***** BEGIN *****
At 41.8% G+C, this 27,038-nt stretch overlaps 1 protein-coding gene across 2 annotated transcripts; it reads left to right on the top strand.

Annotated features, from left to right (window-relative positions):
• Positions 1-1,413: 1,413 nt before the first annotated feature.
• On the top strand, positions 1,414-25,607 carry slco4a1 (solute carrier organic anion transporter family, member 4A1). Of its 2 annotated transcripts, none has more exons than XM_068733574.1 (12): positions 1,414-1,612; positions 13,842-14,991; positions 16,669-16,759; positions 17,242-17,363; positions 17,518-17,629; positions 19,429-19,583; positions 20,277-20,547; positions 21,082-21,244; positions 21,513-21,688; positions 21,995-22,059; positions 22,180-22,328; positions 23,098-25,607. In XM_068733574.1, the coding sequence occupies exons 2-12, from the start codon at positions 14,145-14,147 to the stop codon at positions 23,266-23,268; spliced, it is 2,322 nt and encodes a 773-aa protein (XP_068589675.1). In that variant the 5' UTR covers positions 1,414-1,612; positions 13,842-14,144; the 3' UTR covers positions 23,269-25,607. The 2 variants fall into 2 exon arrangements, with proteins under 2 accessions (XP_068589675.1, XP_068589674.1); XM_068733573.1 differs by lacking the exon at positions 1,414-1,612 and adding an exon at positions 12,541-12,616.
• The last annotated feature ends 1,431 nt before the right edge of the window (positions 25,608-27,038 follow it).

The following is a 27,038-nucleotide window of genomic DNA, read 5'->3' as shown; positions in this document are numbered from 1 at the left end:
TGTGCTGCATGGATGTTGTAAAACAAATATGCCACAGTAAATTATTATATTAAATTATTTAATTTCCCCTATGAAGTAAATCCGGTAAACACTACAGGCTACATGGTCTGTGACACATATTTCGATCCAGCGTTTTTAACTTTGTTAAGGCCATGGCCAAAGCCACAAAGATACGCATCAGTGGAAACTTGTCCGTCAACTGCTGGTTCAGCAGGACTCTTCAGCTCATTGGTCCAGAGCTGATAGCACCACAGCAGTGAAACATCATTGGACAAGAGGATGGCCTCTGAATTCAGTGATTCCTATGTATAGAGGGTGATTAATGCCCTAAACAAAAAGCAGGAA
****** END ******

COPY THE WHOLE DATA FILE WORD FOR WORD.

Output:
At 41.8% G+C, this 27,038-nt stretch overlaps 1 protein-coding gene across 2 annotated transcripts; it reads left to right on the top strand.

Annotated features, from left to right (window-relative positions):
• Positions 1-1,413: 1,413 nt before the first annotated feature.
• On the top strand, positions 1,414-25,607 carry slco4a1 (solute carrier organic anion transporter family, member 4A1). Of its 2 annotated transcripts, none has more exons than XM_068733574.1 (12): positions 1,414-1,612; positions 13,842-14,991; positions 16,669-16,759; positions 17,242-17,363; positions 17,518-17,629; positions 19,429-19,583; positions 20,277-20,547; positions 21,082-21,244; positions 21,513-21,688; positions 21,995-22,059; positions 22,180-22,328; positions 23,098-25,607. In XM_068733574.1, the coding sequence occupies exons 2-12, from the start codon at positions 14,145-14,147 to the stop codon at positions 23,266-23,268; spliced, it is 2,322 nt and encodes a 773-aa protein (XP_068589675.1). In that variant the 5' UTR covers positions 1,414-1,612; positions 13,842-14,144; the 3' UTR covers positions 23,269-25,607. The 2 variants fall into 2 exon arrangements, with proteins under 2 accessions (XP_068589675.1, XP_068589674.1); XM_068733573.1 differs by lacking the exon at positions 1,414-1,612 and adding an exon at positions 12,541-12,616.
• The last annotated feature ends 1,431 nt before the right edge of the window (positions 25,608-27,038 follow it).

The following is a 27,038-nucleotide window of genomic DNA, read 5'->3' as shown; positions in this document are numbered from 1 at the left end:
TGTGCTGCATGGATGTTGTAAAACAAATATGCCACAGTAAATTATTATATTAAATTATTTAATTTCCCCTATGAAGTAAATCCGGTAAACACTACAGGCTACATGGTCTGTGACACATATTTCGATCCAGCGTTTTTAACTTTGTTAAGGCCATGGCCAAAGCCACAAAGATACGCATCAGTGGAAACTTGTCCGTCAACTGCTGGTTCAGCAGGACTCTTCAGCTCATTGGTCCAGAGCTGATAGCACCACAGCAGTGAAACATCATTGGACAAGAGGATGGCCTCTGAATTCAGTGATTCCTATGTATAGAGGGTGATTAATGCCCTAAACAAAAAGCAGGAA